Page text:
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Nasser in the Egyptian Imaginary

Omar Khalifah

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Examines representations of Gamal Abdel Nasser in Egyptian novels, short stories, autobiographies and films

The late President of Egypt, Gamal Abdel Nasser (1918-1970), has been represented in many major works of Egyptian literature and film, and continues to have a presence in everyday life and discourse in the country. Omar Khalifah’s analysis of these representations focuses on how the historical character of Nasser has emerged in the Egyptian imaginary. He explores the recurrent images of Nasser in literature and film and shows how Nasser constitutes a perfect site for plural interpretations. He argues that Nasser has become a rhetorical device, a figure of speech, a trope that connotes specific images constantly invoked whenever he is mentioned. His study makes a case for literature and art to be seen as alternative archives that question, erase, distort and add to the official history of Nasser.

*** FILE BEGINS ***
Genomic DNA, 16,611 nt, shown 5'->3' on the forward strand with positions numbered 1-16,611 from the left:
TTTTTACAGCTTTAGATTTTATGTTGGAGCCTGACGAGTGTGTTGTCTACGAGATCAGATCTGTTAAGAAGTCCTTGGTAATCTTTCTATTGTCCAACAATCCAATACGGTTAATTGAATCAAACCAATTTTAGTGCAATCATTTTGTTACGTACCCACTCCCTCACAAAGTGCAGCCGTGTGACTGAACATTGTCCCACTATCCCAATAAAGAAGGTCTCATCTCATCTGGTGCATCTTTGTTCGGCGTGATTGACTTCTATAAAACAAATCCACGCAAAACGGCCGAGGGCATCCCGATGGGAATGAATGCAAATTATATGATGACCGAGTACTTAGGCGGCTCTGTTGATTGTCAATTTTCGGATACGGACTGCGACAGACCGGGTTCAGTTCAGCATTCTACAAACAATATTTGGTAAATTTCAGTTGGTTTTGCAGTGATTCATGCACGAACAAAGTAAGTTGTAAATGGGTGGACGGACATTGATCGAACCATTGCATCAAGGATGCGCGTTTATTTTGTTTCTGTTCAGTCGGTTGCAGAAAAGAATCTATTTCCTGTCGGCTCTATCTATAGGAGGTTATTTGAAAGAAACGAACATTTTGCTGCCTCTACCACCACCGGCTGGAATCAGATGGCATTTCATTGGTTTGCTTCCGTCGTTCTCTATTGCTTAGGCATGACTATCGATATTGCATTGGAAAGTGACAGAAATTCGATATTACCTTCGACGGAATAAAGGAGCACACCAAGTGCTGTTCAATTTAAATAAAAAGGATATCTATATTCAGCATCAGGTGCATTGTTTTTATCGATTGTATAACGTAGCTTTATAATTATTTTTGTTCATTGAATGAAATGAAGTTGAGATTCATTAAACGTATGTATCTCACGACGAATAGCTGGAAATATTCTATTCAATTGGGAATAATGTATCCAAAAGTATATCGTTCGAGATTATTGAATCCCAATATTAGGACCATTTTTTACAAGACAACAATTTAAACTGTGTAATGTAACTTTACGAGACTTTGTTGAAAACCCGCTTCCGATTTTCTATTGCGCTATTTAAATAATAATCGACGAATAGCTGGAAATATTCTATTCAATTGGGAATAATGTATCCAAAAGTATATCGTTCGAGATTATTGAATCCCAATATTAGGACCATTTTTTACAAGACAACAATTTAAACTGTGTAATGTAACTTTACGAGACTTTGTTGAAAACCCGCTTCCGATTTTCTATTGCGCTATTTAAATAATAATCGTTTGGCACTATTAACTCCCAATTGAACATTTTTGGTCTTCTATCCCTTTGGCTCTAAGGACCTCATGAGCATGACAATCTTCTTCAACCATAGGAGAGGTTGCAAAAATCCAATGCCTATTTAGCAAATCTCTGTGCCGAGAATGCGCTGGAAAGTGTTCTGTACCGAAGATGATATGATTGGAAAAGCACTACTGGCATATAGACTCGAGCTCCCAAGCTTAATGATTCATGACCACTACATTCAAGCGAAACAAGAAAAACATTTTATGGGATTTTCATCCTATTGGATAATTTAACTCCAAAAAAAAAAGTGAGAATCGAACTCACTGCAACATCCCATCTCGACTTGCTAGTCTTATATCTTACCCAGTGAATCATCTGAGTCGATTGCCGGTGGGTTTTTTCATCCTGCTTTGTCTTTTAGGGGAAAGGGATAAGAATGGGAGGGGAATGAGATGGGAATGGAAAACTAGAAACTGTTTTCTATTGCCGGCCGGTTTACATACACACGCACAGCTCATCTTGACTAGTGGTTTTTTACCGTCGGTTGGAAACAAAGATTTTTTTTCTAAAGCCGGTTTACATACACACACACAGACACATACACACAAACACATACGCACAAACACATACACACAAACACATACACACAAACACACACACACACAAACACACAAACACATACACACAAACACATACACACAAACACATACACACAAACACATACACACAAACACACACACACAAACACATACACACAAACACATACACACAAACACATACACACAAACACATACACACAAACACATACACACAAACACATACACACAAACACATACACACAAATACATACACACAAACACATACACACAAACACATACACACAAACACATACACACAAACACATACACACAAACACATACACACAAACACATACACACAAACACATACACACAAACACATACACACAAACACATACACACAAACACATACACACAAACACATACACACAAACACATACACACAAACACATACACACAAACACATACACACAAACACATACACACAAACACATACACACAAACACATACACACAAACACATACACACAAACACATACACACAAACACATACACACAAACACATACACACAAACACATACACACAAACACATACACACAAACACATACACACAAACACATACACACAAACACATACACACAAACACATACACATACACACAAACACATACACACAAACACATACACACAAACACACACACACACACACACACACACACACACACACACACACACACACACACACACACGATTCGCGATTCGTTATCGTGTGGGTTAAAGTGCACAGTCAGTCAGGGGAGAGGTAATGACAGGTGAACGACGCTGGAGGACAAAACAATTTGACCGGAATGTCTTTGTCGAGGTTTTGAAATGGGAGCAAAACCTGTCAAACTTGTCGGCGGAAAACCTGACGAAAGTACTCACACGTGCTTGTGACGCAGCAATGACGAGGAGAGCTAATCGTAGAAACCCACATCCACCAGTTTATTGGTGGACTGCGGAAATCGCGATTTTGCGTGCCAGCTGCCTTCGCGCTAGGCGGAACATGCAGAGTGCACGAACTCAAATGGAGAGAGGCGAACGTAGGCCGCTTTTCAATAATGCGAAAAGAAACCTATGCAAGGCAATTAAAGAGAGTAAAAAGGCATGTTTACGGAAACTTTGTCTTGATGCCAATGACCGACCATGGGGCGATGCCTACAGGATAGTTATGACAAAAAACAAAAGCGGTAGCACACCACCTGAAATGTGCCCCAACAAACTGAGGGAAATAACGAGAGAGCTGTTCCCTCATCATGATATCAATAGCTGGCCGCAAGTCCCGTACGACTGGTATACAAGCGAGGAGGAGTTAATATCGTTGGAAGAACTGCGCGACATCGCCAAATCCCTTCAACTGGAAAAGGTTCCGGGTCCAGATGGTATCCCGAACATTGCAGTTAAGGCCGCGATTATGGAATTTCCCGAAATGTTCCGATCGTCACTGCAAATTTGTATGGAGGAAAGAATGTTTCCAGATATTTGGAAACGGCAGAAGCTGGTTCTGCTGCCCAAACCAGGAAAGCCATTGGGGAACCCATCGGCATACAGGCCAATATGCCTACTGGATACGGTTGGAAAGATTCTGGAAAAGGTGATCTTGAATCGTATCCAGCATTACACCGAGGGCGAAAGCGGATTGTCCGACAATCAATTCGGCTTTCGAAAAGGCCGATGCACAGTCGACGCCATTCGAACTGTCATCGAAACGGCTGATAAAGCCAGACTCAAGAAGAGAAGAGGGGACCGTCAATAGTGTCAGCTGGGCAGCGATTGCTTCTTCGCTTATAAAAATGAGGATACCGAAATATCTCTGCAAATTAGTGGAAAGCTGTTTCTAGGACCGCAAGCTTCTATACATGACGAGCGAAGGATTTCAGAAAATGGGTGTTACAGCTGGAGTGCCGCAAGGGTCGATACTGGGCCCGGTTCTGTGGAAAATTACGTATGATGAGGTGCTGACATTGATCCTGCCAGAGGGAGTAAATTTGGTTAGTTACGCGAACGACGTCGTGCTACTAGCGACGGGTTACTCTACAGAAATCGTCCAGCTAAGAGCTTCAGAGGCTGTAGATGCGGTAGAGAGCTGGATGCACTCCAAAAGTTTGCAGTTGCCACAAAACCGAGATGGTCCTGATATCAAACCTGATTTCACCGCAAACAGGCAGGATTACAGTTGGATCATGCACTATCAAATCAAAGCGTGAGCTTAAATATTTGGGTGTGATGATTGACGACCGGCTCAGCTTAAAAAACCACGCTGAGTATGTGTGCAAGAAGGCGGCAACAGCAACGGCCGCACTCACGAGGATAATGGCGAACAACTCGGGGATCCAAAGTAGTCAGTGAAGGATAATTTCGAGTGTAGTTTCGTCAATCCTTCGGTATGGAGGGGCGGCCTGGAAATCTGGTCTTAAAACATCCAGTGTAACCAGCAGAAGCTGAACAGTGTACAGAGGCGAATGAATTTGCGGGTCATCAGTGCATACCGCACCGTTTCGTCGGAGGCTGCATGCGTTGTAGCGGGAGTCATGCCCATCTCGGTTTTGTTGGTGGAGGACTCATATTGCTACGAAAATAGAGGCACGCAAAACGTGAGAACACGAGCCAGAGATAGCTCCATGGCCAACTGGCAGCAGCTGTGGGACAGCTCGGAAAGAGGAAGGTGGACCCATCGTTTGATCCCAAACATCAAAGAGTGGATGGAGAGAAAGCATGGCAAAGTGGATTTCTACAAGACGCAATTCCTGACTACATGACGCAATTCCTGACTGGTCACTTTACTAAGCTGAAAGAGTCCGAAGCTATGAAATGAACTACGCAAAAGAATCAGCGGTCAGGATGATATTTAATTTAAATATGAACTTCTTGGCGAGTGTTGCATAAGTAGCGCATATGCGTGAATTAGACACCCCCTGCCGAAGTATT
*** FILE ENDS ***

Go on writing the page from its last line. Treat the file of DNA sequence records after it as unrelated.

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Contents

Series Editor's Foreword
Acknowledgements
Note on Transliteration
Introduction
1. Writing to Nasser
2. Nasser as Fiction
3. Nasser in Fiction
4. Nasser on the Screen
Epilogue: Prospects of a Post-2011 Nasser
Bibliography

About the Author

Omar Khalifah is assistant professor of Arabic Literature and Culture at Georgetown School of Foreign Service in Qatar. He received his PhD from the Department of Middle Eastern, South Asian, and African Studies at Columbia University. In addition to modern Arabic Literature, Khalifah’s research interests include memory studies, world literature, and cinema and nationalism in the Arab world.

Reviews

'In this carefully organized, well written, and abundantly referenced study, Omar Khalifah takes on a fascinating topic. The result is a thoroughly original and important portrait of one of the Arab world's most significant figures in the 20th century, someone whose impact, as the author concludes, continues to resonate across the Arabic-speaking world.'

- Roger Allen, University of Pennsylvania

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